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We will try to get disk I/O as fast as possible and evaluate the effects of caches and the cost of system calls.

INSTRUCTIONS TO CANDIDATES
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Goal

The project is centered around performance.

We will try to get disk I/O as fast as possible and evaluate the effects of caches and the cost of system calls. In the end you should have a good understanding of what sits in the way between your process requesting data from disk and receiving it.

 

Breakdown

 

1. Basics

Write a program that can read and write a file from disk using the standard C/C++

 

library's open ,  read , write , and

Add parameter for the file name;

 

functions.

 

 

Add parameter for how big the file should be (for writing);

Add a parameter to specify how much to read with a single call (block size); Way to execute:

2. Measurement

When measuring things it helps if they run for "reasonable" time. It is hard to measure things that run too fast as you need high-precision clocks and a lot of other things can affect the measurement. It is also annoying to wait for a long time for an experiment, especially if you have to do many experiments. For this reason you should make sure that your experiments take "reasonable" time. I recommend something between 5 and 15 seconds.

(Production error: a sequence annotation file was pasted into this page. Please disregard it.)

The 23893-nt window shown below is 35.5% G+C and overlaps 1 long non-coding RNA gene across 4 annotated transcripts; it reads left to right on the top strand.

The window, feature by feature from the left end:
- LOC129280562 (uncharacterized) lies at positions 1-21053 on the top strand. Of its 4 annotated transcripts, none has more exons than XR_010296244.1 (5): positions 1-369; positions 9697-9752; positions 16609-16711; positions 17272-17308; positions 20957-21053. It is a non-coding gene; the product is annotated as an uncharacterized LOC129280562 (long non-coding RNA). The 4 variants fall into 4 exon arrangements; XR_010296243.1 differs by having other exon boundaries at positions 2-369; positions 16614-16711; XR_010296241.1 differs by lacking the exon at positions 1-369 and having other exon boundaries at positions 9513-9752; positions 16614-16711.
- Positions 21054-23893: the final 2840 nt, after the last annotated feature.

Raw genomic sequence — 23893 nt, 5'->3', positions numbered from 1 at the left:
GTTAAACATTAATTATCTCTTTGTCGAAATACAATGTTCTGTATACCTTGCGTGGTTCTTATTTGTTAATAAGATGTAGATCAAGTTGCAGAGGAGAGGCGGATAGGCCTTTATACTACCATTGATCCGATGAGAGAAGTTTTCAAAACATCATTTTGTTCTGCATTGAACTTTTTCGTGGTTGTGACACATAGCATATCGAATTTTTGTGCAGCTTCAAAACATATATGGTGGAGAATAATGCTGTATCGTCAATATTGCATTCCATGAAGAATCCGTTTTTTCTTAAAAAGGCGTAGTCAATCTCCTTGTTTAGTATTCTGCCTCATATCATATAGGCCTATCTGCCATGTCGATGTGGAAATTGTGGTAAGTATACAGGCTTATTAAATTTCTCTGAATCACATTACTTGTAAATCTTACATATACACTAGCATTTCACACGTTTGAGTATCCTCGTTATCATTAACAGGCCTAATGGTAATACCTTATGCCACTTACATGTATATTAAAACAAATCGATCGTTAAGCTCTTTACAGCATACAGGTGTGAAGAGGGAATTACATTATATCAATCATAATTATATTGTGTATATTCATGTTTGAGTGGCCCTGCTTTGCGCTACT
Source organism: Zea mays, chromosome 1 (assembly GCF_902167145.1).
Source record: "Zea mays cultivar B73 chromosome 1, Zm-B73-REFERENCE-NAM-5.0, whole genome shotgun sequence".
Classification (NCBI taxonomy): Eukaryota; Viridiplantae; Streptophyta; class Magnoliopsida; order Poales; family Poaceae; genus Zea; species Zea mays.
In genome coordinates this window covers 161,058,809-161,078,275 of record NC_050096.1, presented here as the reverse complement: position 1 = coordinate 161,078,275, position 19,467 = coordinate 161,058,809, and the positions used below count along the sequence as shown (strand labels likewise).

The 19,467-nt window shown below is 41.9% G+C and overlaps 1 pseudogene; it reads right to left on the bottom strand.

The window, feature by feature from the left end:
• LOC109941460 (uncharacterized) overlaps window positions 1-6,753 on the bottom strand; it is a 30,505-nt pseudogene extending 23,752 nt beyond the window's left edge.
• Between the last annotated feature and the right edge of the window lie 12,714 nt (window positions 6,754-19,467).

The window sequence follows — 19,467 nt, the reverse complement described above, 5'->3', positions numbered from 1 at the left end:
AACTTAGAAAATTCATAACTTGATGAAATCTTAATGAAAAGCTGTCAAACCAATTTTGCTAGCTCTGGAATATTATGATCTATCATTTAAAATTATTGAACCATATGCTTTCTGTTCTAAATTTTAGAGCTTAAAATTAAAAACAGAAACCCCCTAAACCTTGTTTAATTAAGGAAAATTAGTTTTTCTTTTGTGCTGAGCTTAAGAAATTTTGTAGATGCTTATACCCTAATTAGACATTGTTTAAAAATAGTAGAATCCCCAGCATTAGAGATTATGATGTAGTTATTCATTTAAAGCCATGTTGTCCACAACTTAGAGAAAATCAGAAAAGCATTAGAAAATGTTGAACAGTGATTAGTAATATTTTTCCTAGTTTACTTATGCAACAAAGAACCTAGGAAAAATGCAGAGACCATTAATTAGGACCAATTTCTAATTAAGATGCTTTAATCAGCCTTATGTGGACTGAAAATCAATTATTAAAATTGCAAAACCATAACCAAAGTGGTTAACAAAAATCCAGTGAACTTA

Write a program to find a file size which can be read in "reasonable" time.

Input: block size Output: file size

 

 

 

3. Raw Performance

Because you would be looking at different file sizes when using different block sizes, it makes sense to use units for performance that are independent of the size. Use MiB/s (this is megabytes per second).

Make your program output the performance it achieved in MiB/s

 

Make a graph that shows its performance as you change the block size. block size on the x axis and performance on the y axis.

We will not mandate a way to run this... anything that works for you to produce the

graphs.

 

4. Caching

Once you have a file of "reasonable" size created, reboot your machine. Call your program to read the file and note the performance.

Call your program to read the file again (immediately after) and note the performance.

Ideally you should observe the second read be much faster, assuming the file can fit in your physical memory. This is the effect of caching.

 

 

Experiment with clearing the caches and not.

Make a graph that shows performance for cached and non-cached reads for various block sizes.

We will not mandate a way to run this... anything that works for you to produce the graphs.

 

5. System Calls

If you have very, very small block size (e.g. 1 byte), most of the time would be spent trapping into the kernel. We talked in class how system calls are expensive. Let's quantify it!

Measure performance MiB/s when using block size of 1 byte

 

Measure performance in B/s. This is how many system calls you can do per second.

 

Try with other system calls that arguably do even less real work (e.g. lseek)

We will not mandate a way to run this... anything that works for you to produce the graphs.

 

6. Raw Performance

Try to optimize your program as much as you can to run as fast as it could.

Find a good enough block size? Use multiple threads?

Report both cached and non-cached performance numbers.

 

 

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